The array of artists, books, and music to be discovered in THE INHERITANCE is a rare treat. For our Carrier Bag, we chose to have a closer look at the American poet and pioneer of the Black Studies Movement Sonia Sanchez.
Born in 1934 in Birmingham, Alabama, Sanchez moved to Harlem together with her father, a teacher, after the early death of her mother in 1943. She soon joined the burgeoning Black poetry and political scene in Greenwich Village centered around figures such as Amiri Baraka und Malcolm X.
Since then, Sanchez has published 16 books of poetry, as well as plays and children’s books. Her most important works include Homecoming, We a BaddDDD People and I’ve Been a Woman: New and Selected Poems. She places great value on the education of young people. While teaching in New York and, from 1965, San Francisco, she initiated the first seminars dedicated to Black Women’s Literature in the U.S.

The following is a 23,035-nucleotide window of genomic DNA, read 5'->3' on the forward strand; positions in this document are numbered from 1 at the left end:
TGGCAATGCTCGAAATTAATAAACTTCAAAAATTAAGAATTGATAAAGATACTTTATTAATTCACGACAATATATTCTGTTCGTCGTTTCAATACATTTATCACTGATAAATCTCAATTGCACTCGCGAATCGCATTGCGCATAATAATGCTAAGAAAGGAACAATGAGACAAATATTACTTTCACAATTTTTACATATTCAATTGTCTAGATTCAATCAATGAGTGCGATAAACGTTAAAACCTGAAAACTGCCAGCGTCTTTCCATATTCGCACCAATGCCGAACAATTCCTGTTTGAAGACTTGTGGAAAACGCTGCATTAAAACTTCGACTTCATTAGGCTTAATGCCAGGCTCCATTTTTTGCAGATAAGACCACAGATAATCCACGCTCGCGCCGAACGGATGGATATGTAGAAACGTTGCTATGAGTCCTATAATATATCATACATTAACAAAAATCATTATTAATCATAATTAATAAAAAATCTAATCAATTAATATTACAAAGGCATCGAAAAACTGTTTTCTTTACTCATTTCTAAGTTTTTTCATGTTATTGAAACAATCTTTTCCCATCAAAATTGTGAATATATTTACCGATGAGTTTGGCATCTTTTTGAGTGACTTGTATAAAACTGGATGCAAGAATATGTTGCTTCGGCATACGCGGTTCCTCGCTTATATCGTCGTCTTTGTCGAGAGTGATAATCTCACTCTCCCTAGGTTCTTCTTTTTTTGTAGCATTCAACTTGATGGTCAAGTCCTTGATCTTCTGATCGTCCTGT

Sanchez writes a good deal of her poems in so-called African-American English. She works with slang and puts English grammar in question. She attacks racist, patriarchal society and addresses topics such as sexism, child abuse and class conflicts. Later on in her writing career, she focused on finding possible answers to these problems and wrote about love, collectives and emancipation. The formation and awareness of Black identity is always at the heart of her work.
In our city of lost alphabets
where only our eyes strengthen the children
you spoke like Peter like John
you fisherman of tongues
untangling our wings
you inaugurated iron for our masks
exiled no one with your touch
and we felt the thunder in your hands.